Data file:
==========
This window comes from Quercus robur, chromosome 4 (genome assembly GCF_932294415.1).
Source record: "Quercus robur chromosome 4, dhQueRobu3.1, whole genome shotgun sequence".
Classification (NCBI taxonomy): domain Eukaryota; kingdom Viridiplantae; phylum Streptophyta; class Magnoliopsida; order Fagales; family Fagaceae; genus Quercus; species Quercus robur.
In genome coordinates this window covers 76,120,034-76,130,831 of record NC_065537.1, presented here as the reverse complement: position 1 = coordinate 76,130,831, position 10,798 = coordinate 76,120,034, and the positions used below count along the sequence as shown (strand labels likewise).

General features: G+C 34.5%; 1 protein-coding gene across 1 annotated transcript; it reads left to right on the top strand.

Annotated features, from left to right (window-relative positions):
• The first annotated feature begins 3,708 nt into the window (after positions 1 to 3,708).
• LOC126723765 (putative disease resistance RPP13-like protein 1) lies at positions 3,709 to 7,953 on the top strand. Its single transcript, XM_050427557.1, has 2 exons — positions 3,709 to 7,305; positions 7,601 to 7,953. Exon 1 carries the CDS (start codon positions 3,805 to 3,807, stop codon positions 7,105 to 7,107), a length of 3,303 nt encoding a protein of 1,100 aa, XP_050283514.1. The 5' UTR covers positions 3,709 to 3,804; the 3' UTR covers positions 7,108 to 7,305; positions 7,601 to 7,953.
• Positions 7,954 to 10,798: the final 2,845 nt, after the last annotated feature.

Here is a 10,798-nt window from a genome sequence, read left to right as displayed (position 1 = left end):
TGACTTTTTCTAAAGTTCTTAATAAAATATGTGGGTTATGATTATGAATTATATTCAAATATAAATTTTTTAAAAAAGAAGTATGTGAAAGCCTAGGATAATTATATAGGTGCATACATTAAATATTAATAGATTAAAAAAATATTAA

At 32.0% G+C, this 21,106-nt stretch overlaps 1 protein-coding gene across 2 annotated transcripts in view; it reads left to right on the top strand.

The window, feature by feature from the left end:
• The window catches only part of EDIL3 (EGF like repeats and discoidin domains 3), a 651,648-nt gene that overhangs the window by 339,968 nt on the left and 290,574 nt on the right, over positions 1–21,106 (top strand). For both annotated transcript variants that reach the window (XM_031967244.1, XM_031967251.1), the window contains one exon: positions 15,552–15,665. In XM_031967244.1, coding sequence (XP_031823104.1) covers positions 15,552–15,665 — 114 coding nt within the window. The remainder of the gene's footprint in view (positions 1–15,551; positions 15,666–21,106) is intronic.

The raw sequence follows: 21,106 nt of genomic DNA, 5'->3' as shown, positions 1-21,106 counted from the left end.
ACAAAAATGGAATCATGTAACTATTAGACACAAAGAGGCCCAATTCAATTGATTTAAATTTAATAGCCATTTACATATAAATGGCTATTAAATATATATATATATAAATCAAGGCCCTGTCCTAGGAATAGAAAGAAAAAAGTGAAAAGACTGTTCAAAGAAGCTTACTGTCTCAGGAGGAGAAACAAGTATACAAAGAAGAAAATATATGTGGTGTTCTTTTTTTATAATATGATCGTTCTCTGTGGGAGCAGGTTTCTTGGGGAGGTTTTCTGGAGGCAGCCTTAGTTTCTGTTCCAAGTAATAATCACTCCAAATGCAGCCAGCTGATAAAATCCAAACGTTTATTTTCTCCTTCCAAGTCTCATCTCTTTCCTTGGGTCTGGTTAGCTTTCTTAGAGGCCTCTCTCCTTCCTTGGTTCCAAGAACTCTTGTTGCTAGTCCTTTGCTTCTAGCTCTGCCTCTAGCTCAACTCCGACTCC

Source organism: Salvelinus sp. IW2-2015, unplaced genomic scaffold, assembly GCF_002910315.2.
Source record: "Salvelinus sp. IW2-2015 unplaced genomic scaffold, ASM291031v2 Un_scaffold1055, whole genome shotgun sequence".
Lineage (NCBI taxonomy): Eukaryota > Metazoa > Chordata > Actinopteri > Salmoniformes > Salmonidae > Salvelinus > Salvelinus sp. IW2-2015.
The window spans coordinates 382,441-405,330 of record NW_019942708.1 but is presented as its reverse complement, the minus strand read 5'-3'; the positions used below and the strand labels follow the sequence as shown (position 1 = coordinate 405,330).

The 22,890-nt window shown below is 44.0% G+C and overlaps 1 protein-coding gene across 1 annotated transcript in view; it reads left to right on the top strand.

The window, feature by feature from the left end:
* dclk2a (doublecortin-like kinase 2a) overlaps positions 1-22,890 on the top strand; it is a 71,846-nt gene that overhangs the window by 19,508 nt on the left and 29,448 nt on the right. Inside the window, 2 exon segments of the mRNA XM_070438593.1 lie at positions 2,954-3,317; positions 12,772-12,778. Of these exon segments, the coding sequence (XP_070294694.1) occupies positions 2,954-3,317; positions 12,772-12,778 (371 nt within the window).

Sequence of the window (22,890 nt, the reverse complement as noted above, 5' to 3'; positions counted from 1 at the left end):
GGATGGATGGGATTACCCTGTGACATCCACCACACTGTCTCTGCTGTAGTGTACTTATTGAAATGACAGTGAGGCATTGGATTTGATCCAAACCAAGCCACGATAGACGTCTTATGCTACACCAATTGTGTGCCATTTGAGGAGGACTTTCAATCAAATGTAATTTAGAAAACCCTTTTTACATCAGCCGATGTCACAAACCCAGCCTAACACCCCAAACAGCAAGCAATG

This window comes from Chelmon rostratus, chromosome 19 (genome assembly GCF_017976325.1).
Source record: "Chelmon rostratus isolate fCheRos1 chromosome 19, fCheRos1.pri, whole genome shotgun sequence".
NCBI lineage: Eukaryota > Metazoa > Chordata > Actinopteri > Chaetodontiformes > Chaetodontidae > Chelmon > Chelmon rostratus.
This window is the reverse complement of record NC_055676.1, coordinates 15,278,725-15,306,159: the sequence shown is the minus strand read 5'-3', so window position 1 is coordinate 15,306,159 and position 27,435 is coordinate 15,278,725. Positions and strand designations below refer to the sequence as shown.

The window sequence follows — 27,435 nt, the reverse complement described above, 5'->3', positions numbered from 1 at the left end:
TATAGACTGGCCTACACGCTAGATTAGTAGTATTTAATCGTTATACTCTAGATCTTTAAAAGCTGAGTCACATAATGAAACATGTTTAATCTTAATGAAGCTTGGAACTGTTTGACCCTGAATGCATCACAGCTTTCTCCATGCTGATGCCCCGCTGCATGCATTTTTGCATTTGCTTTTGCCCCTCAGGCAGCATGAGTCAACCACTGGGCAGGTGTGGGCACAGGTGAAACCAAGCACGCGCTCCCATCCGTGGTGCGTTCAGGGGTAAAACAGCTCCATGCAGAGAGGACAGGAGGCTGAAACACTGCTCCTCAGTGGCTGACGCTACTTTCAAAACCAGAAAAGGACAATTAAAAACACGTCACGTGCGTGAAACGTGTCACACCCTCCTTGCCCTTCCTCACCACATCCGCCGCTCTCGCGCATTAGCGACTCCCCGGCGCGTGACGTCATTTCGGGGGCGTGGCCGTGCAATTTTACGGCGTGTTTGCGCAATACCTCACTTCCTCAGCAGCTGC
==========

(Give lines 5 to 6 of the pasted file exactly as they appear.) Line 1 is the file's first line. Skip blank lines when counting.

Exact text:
General features: G+C 34.5%; 1 protein-coding gene across 1 annotated transcript; it reads left to right on the top strand.

Annotated features, from left to right (window-relative positions):